“You point out in the bill where it says you cannot use descriptions and you point out where it says police officers may be financially harmed and I will pull the bill before the override vote,” Williams said. “It’s time to put up or shut up.”

The PBA challenged councilmembers in support of the bill who have upcoming elections, such as Weprin, by supporting their opponents and handing out flyers in their district.

“The PBA is not attacking any councilmembers,” said Albert O’Leary, the PBA communications director. “We are simply informing their constituents that the officers who protect their community believe that these representatives did not vote in the best interest of the community by supporting two badly conceived and unnecessary bills.”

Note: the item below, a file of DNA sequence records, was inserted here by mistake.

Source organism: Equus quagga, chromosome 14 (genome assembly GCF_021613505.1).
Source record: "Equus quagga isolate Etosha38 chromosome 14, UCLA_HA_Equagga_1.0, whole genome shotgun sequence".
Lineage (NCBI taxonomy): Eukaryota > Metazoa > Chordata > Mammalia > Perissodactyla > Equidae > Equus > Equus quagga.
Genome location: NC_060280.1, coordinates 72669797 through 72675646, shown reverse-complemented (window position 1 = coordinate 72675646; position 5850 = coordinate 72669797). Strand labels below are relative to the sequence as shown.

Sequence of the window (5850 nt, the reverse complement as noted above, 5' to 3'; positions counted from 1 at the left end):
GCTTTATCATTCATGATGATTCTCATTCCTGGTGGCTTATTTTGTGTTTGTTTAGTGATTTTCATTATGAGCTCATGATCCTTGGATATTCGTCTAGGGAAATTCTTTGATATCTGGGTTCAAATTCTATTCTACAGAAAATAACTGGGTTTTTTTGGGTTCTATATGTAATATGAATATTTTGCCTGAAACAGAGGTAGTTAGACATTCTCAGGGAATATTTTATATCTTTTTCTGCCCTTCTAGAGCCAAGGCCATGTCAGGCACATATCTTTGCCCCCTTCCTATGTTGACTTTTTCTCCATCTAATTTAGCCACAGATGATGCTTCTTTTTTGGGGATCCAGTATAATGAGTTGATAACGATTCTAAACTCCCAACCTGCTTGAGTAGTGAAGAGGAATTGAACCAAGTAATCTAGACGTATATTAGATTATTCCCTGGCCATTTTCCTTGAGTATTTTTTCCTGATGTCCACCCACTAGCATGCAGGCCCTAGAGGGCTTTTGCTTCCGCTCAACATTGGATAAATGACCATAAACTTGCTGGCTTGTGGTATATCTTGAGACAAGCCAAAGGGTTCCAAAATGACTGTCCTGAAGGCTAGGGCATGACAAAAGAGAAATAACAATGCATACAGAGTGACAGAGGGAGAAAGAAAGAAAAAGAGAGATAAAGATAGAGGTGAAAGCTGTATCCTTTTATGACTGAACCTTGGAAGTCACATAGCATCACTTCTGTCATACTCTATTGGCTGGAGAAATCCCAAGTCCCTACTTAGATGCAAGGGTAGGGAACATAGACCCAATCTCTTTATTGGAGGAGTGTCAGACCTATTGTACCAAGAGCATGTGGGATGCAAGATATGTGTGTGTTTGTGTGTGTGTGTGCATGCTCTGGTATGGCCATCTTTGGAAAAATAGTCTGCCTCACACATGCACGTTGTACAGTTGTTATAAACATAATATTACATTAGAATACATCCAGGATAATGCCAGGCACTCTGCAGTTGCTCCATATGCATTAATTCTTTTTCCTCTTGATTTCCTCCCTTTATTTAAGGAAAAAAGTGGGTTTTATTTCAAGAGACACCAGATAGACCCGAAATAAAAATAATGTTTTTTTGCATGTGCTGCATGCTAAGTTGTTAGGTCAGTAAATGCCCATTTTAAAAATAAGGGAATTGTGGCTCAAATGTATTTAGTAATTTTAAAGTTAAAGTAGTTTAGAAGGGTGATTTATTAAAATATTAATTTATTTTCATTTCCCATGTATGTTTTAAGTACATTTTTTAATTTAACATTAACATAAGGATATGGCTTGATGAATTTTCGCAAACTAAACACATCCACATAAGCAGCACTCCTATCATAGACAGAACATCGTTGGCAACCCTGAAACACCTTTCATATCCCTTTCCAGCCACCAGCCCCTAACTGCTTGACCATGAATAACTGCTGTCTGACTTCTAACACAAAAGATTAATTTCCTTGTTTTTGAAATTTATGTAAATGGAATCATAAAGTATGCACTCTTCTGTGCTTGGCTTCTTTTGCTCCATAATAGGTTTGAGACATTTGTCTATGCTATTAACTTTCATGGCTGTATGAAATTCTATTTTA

Mayor: Police stop too many whites, not enough minorities


| lguerre@queenscourier.com

Photo courtesy of NYC Mayor's Office Flickr /Photo by Spencer T Tucker

Mayor Michael Bloomberg answered critics of the city’s controversial stop-and-frisk policy by saying the NYPD doesn’t stop enough people of color and stops too many whites.

Less than one day after the City Council approved major legislation to change up management of the police department against the mayor’s wishes, Bloomberg made the controversial remark about the stop-and-frisk policy on his morning radio show on June 28.

“One newspaper and one news service, they just keep saying, ‘Oh it’s a disproportionate percentage of a particular ethnic group.’ That may be, but it’s not a disproportionate percentage of those who witnesses and victims describe as committing the murders,” Bloomberg said referring to crime statistics that show the police stop much more minorities than whites.